A week's worth of figure basing.

The US Sharpshooters:

US Sharpshooters have been attached to bases, the bases have been terrained,
but still require static grass and tufts to finish them. These figures are made
by Armies In Plastic.

I received another batch of seven Cigar Box Battle Mats a couple of weeks ago and I am keen to lay these out on top of Keith's three 6ft by 32ft tables (although we are "only" using 24ft of table length on the three tables) and get a better idea of what the terrain will look like for my convention games this year. Here is a link to the web store of Cigar Box Battle Mats. Highly recommended!

Cigar Box Battles

Here is a picture of a Confederate brigade (3 regiments) treading across a game mat by Cigar Box Battle Mats. I like the way that the mat and the figure bases blend in together.

A North Carolina regiment in Pettygrew's Brigade

So let's see what Old Fritz based this past week. First the two new Union regiments:

The 14th Brooklyn Regiment of the First Corps

A Union regiment. I forget which one, but they all look the same. It's probably 
a unit from the First Corps, which was shattered during the battle of Day One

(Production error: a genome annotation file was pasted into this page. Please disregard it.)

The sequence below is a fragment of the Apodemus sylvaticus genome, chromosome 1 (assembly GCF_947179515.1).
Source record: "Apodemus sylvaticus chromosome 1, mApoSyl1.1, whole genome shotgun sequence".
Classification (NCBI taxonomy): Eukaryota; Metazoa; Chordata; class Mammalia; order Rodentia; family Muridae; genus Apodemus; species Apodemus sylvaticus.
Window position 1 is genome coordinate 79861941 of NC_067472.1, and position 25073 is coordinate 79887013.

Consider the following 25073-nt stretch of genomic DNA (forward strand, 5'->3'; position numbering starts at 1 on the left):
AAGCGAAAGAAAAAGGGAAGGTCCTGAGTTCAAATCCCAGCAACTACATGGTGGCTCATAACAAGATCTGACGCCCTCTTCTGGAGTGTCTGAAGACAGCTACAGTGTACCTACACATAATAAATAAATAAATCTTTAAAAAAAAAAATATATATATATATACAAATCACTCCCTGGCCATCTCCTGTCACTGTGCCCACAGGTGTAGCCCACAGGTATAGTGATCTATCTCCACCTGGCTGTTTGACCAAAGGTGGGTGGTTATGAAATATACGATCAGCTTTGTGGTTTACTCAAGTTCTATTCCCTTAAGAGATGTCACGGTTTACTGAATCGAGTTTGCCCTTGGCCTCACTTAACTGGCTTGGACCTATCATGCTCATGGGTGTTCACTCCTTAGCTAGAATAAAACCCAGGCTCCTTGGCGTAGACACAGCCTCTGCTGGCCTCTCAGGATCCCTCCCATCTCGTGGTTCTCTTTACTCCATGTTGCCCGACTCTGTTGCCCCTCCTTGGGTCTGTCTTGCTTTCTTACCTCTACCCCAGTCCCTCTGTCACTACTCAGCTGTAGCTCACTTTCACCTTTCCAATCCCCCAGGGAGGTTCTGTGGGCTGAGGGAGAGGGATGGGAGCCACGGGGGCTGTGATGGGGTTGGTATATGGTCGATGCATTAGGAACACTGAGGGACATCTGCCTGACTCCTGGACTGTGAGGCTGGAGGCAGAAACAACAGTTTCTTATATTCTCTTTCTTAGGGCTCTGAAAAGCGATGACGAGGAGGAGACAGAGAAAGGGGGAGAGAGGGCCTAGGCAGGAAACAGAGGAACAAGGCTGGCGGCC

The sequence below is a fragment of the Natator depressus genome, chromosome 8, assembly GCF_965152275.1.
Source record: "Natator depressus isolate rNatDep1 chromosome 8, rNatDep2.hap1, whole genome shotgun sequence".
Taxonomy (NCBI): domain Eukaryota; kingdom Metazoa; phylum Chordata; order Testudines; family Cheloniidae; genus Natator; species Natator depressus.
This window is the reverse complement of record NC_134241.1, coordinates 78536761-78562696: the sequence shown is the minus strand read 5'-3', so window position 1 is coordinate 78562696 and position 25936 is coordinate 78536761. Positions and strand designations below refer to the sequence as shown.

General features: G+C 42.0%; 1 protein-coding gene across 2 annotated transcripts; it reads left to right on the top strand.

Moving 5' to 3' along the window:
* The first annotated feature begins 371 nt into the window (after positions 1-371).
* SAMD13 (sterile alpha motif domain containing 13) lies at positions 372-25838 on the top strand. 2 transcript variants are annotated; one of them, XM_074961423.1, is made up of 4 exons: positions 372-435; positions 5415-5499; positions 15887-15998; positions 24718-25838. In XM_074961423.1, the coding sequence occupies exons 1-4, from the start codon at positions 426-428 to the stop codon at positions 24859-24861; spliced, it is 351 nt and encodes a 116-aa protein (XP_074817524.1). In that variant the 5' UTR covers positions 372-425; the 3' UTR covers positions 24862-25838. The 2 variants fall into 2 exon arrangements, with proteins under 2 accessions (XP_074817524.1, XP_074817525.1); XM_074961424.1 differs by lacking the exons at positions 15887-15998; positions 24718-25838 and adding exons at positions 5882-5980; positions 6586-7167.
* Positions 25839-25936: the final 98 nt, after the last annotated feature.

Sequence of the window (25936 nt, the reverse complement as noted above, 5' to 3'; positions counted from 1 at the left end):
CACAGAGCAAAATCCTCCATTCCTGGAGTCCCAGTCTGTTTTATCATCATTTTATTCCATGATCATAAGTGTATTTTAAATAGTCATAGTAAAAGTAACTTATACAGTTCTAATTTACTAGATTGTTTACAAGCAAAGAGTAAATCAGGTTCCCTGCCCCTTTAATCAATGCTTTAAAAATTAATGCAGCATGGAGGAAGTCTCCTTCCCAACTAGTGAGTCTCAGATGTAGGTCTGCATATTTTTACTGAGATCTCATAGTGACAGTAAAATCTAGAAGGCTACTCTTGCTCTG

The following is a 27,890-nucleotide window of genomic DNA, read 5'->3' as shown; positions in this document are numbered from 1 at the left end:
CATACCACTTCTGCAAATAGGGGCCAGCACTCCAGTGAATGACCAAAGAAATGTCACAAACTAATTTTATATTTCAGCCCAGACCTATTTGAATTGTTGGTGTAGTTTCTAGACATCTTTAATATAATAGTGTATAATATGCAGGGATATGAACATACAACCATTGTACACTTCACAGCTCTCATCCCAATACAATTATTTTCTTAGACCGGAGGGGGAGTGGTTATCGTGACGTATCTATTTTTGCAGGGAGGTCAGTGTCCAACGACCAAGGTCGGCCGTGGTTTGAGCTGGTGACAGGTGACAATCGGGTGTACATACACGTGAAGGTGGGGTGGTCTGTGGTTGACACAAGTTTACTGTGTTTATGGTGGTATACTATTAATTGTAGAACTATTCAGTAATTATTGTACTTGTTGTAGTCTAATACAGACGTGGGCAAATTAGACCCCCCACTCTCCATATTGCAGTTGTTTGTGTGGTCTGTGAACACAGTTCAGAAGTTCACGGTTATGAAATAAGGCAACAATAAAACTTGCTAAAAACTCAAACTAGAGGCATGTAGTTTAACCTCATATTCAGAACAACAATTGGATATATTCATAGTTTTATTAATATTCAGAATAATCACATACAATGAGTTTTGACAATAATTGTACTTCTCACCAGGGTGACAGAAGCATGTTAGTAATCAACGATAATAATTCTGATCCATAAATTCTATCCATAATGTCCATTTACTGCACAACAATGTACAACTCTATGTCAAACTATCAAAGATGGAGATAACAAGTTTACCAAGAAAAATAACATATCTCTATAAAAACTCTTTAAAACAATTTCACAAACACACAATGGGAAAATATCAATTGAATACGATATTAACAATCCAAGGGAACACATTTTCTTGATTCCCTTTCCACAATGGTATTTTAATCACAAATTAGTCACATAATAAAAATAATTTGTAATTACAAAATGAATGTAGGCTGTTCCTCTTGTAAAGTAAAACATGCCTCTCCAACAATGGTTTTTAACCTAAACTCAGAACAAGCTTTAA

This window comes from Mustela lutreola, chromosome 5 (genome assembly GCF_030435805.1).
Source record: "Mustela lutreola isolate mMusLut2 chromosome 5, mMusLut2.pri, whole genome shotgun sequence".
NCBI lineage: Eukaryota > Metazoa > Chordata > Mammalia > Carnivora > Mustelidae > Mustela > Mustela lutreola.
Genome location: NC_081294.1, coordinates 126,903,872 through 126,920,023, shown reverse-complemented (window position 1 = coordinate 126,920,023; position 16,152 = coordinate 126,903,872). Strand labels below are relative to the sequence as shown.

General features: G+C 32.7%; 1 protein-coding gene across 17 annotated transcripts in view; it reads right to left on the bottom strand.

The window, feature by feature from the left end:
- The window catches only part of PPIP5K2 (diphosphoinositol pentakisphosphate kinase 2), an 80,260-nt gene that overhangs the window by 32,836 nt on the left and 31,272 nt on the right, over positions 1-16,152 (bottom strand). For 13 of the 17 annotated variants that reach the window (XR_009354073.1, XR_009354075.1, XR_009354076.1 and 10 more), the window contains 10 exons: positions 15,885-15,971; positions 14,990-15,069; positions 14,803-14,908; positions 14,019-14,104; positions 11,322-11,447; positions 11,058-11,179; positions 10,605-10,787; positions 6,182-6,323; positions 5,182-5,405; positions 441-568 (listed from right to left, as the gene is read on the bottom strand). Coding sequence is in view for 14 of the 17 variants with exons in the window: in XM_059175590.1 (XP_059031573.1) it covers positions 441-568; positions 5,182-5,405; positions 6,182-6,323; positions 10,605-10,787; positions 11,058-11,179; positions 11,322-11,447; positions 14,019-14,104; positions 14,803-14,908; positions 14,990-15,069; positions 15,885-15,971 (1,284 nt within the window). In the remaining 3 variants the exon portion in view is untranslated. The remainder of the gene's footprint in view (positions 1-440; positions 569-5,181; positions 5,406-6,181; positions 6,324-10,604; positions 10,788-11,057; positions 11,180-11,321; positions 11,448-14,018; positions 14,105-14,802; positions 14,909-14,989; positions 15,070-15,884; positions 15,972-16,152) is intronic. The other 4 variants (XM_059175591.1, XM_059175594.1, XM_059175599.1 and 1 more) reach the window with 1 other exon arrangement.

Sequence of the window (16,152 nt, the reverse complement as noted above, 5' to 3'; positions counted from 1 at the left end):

on July 1, 1863. Some elements of the First Corps were deployed on
Cemetery Ridge at the time of Pickett's Charge on Day Three.

Buster Kilrain figure. You just know that some company would make a figure of the fictional character in the movie "Gettysburg". Buster reminds me of the Black Knight in "Monty Python and the Holy Grail" in that in each scene of the movie, Buster gets wounded in a different part of his body and then he doesn't have the good sense to hurry up and die so that we don't have to hear him called Colonel Chamberlain "Colonel Darlin' " one more time.

Oh no, it's Buster Kilrain!

Buster Kilrain, as played by Kevin Conway in the movie "Gettysburg" which 
was based on the book "The Killer Angles".

Now before I get skewered with criticism, yes, I do know that the 14th Brooklyn regiment was not on Cemetery Ridge during Pickett's Charge on Day Three of the battle of Gettysburg. However, it is such a colorful looking unit that I just had to paint the regiment and add it to my Union forces. No company makes such a figure in 1/32 scale (54mm) as far as I know so I simply took some ordinary Union figures and painted them with red trousers and red kepis. I'm assuming that my version of the 14th Brooklyn is not wearing its gaiters. 

And now for some of the Confederates:

I really like the animation of these plastic toy soldiers from Classic Toy Soldier Company,